Monday, September 08, 2014
The Largest Major at Community Colleges
So far, that mostly hasn’t happened. Maybe it’s time to start.
The Dog is back!!! Congratulations to you and the Wife and the Girl and the Boy (and the Dog, you silly silly puppy!)
Not everything sucks.
To be accurate, you should have said "Liberal Arts and Sciences" because that is the category they actually used. That helps make it a little clearer why a future engineer would get an Associate in Arts degree.
In addtion, a look at their full data table suggests that part of the 29% "Other" category probably includes transfer as well. Many history and engineering majors must be planning to transfer.
That terminology of "liberal arts and sciences" would resonate better with people who are familiar with universities that still have a college of arts and sciences that might as well be almost the entire university. However, even that confuses the distinction between a liberal arts major (meaning upper division classes in the liberal arts but not the sciences) and the old General Studies pseudo-major that many freshmen and sophomores were put in as a kind of administrative purgatory until they met the requirements to formally enter a specific major in a college within the university.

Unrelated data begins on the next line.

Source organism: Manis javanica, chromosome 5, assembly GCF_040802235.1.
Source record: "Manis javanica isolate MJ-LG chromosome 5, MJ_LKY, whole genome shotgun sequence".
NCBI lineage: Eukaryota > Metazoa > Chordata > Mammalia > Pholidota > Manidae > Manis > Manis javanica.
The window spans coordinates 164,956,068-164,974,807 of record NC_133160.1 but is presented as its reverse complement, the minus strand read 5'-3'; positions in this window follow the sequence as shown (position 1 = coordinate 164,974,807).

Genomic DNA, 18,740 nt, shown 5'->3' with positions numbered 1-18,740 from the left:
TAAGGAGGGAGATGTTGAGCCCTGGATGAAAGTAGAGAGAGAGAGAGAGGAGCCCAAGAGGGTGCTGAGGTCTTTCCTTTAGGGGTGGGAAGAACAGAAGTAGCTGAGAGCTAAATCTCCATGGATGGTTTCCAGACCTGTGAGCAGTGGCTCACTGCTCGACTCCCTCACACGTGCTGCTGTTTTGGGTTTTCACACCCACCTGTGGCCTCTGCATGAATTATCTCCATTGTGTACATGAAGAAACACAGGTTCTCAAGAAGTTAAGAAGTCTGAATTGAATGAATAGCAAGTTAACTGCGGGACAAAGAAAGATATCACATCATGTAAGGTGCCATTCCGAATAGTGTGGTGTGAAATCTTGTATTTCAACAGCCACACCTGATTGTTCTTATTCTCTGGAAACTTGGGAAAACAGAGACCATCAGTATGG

When I was in college, it was explained to me that a "liberal arts major" did actually include pure sciences, so a non-vocational biology, math, or psychology major was also getting a liberal arts education. I didn't think liberal arts and STEM were necessarily exclusive, depending on the field of study. Now, usually when I hear people talking about liberal arts now, it seems like they equate it with just humanities (occasionally throwing in a "useless" sounding social science like anthropology or sociology, but never the more respectable economics).
I don't think that people in colleges and universities are actually talking about the same thing as journalists and politicians and your mom, who doesn't understand why you didn't major in "STEM" for all the guaranteed jobs. This seems like a bigger PR problem to me. (I'm not sure CCPhysicist and I are talking about the same thing, either, and I am a grad student so I defer based on years in the field, but it does make me wonder whether and how much these definitions differ between schools.)
First, we are talking about the 2-year degree which is even more confusing to journalists and politicians than a 4-year liberal arts degree!
I think we are talking about the same thing, but the details of how any particular university is organized make it difficult to generalize. I am familiar with places where the liberal arts and the natural sciences are in separate colleges as well as ones where they are in the same college. I'm pretty sure I've heard of at least one place where math is not in with the natural sciences. Either way, medicine and engineering are usually in separate colleges, but it can get confusing if you ask there the T fields are found. Computer Science can be anywhere someone decided to start it (liberal arts college or engineering college). Ditto for various kinds of information technology.
(If you want to have a really long conversation, start an argument about what constitutes a PURE science or a PURE art!)